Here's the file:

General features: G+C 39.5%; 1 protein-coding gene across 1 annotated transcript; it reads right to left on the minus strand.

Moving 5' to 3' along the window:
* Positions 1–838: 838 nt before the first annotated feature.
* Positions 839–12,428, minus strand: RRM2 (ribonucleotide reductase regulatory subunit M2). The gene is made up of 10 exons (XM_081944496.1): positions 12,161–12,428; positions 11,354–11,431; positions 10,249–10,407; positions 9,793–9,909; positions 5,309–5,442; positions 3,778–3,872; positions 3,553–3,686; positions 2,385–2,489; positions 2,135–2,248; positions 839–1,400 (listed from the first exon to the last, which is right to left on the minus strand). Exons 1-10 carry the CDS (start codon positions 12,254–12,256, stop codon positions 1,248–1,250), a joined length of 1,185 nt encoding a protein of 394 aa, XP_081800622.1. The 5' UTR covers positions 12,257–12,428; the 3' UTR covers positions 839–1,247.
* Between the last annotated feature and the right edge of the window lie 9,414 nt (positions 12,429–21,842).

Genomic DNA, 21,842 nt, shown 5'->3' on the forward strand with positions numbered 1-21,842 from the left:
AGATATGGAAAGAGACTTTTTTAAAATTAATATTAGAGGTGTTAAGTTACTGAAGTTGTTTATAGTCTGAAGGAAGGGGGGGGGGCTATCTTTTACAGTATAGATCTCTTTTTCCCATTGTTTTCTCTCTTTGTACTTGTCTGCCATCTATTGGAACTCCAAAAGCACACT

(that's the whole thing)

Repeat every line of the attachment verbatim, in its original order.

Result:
General features: G+C 39.5%; 1 protein-coding gene across 1 annotated transcript; it reads right to left on the minus strand.

Moving 5' to 3' along the window:
* Positions 1–838: 838 nt before the first annotated feature.
* Positions 839–12,428, minus strand: RRM2 (ribonucleotide reductase regulatory subunit M2). The gene is made up of 10 exons (XM_081944496.1): positions 12,161–12,428; positions 11,354–11,431; positions 10,249–10,407; positions 9,793–9,909; positions 5,309–5,442; positions 3,778–3,872; positions 3,553–3,686; positions 2,385–2,489; positions 2,135–2,248; positions 839–1,400 (listed from the first exon to the last, which is right to left on the minus strand). Exons 1-10 carry the CDS (start codon positions 12,254–12,256, stop codon positions 1,248–1,250), a joined length of 1,185 nt encoding a protein of 394 aa, XP_081800622.1. The 5' UTR covers positions 12,257–12,428; the 3' UTR covers positions 839–1,247.
* Between the last annotated feature and the right edge of the window lie 9,414 nt (positions 12,429–21,842).

Genomic DNA, 21,842 nt, shown 5'->3' on the forward strand with positions numbered 1-21,842 from the left:
AGATATGGAAAGAGACTTTTTTAAAATTAATATTAGAGGTGTTAAGTTACTGAAGTTGTTTATAGTCTGAAGGAAGGGGGGGGGGCTATCTTTTACAGTATAGATCTCTTTTTCCCATTGTTTTCTCTCTTTGTACTTGTCTGCCATCTATTGGAACTCCAAAAGCACACT